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DSERetc

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DSERetc last won the day on April 16 2020

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  1. CORRECTIONS: J15 131 adapted from a LIMA 4F AEC Railcar sides from JEREMY CLEMENTS and the fronts and roof from ANDY CROCKART DSREetc
  2. Some new arrivals at Guage O Castletown. Three adaptions of Leinster Models LMS coach body shells. 1. GNRI No. 114 L13 Brake/3rd See page 73 The Great Northern Railway (Ireland) by Norman Johnston. 2. GNRI No. 75 K15 Open Third Page 24 3. GNRI No 30 F16 Side Corridor Composite. Page 57 New coaches with GNR(I) PP No. 25. CIE J15 No. 131 'adapted' from Lima F8 131 with 6 wheel coaches CIE AEC Railcars Sides from Jeromy Clements, Front and Roof from Andy Crockhart. AEC railcars with Buffet Car DSERetc
  3. Sheep in 1937 Sometimes things don't change Sheep at Ballinderry and Belfast to Coleraine Train summer 1994 DSERetc
  4. Anti-theft security microchip modules. 'Home of 'O' gauge included 1 security module and one record card, with every locomotive kit and RTR locomotive they sold. In their 02/03 catalogue they cost, 1 for £9.95, 5 for £45.00, 10 for 85.00. Since HOG has closed, I have searched the internet but failed to find any for sale. With all the new Irish locomotives around, especially at exhibitions and being aware of the number of break-ins, we should try to protect our models. The security microchip module is a glass capsule, 12.5mmx2.5mm, with a tiny antenna and a microchip with an unique hexadecimal serial number, which can be read by a scanner which all police have nowadays. If the stolen property is found, it can be returned to the owner. The module can be glued in a hidden place in the locomotive and painted over. Does anyone know if these modules are available? They may be smaller now-a-days. Some insurance companies give a discount when items are microchipped. DSERetc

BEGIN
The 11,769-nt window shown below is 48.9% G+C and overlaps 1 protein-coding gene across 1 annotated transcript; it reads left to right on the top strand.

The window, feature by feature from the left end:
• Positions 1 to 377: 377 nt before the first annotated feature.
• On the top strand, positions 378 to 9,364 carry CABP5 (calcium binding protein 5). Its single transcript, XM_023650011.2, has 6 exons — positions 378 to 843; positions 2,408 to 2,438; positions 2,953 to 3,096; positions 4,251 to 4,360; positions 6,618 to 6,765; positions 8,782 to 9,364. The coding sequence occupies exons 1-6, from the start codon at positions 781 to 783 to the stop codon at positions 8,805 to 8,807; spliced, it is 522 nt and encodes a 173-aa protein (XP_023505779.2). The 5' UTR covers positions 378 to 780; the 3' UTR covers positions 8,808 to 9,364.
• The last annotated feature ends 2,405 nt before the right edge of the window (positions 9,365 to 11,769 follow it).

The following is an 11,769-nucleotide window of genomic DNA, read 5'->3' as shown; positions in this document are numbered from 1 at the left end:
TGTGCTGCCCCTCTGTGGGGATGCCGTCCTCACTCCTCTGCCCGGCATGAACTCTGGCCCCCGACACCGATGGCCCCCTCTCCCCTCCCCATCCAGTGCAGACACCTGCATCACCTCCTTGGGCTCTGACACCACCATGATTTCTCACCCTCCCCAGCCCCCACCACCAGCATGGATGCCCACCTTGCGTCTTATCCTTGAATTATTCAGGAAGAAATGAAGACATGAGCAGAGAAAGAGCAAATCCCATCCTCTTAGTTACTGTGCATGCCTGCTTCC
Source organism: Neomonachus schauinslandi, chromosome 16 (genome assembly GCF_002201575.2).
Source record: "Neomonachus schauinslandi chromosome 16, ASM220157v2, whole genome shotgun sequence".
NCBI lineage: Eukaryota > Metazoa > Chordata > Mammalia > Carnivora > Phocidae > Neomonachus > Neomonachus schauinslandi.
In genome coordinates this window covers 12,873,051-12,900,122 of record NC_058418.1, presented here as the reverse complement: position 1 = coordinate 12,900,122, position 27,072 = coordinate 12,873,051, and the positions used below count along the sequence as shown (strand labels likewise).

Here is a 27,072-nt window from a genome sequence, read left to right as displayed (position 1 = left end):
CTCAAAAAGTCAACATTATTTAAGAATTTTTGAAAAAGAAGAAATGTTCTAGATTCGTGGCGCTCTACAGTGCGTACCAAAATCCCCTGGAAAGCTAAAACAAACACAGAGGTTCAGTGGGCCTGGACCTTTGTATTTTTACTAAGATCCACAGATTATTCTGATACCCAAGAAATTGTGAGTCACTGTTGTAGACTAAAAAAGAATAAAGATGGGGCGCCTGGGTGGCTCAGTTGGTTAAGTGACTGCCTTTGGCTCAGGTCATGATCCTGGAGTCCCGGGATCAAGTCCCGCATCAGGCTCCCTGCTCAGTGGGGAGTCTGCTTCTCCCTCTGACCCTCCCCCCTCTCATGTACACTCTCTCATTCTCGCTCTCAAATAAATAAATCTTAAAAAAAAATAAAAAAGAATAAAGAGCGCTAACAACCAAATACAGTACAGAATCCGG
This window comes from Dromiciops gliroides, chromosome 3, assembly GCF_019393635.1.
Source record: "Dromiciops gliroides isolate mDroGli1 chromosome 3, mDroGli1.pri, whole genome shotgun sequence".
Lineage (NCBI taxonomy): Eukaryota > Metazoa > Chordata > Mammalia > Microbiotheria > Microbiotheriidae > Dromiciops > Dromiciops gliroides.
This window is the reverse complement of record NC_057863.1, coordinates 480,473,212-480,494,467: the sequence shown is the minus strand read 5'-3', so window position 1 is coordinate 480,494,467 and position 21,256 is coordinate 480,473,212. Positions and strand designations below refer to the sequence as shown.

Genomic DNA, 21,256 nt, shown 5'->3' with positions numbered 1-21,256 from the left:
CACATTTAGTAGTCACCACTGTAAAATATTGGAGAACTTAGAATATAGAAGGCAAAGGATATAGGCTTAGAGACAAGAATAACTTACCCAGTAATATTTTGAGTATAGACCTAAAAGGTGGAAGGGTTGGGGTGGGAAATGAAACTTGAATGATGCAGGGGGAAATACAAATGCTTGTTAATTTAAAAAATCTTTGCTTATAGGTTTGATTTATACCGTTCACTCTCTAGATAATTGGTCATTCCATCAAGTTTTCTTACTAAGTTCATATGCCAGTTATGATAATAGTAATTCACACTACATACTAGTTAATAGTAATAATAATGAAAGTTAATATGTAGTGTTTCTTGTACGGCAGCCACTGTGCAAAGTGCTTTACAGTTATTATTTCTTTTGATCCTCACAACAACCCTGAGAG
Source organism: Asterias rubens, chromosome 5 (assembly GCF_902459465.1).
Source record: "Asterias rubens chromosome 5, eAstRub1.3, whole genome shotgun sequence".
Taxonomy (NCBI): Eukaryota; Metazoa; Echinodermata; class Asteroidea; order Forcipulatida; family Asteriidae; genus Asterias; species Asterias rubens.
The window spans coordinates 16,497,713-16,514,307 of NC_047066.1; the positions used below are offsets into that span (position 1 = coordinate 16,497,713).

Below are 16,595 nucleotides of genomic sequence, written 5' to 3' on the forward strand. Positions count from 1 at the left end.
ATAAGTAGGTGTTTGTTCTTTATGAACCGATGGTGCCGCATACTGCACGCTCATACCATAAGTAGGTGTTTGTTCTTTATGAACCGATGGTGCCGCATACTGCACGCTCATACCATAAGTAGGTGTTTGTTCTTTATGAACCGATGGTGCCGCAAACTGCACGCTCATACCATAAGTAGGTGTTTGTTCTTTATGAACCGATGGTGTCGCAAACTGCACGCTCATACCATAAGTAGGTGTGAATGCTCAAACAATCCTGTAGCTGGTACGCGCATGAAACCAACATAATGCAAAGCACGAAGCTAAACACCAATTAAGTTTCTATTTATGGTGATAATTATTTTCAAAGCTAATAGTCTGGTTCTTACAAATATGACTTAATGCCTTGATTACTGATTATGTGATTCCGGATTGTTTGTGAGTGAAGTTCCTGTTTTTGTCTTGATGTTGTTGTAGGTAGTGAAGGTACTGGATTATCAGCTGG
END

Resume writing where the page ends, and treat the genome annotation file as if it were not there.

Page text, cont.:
5. Posted November 25 2018 A little teaser for the next loco on the bench Hello Ken, I have just come across your posts and I have another possible answer to your teaser. Sometime in the early 1950s, I was travelling from Dublin to Bray. Somewhere along the way I looked out the window of the carriage to see what engine was pulling us. I saw the side tanks, cab and bunker and it seemed to be one of the 0-6-2T 670 class tank engines. When we reached Bray, imagine my surprise and joy when I saw a tank engine with outside cylinders. It was 850 the 2-6-2T tank engine. It was the only engine with outside cylinders I ever saw in Bray. It was built in 1928 and was said to have parts of the unbuilt Woolwich 2-6-0. The side tanks, cab and bunker, even the hand rails, seem to be almost identical to those on the 670s. So if you have these stored on your computer, and if you can get a Woolwich frame and motion, a pony truck and a boiler, you could have another model of an engine running on the DSER. Great Work. DSERetc
  6. DSERetc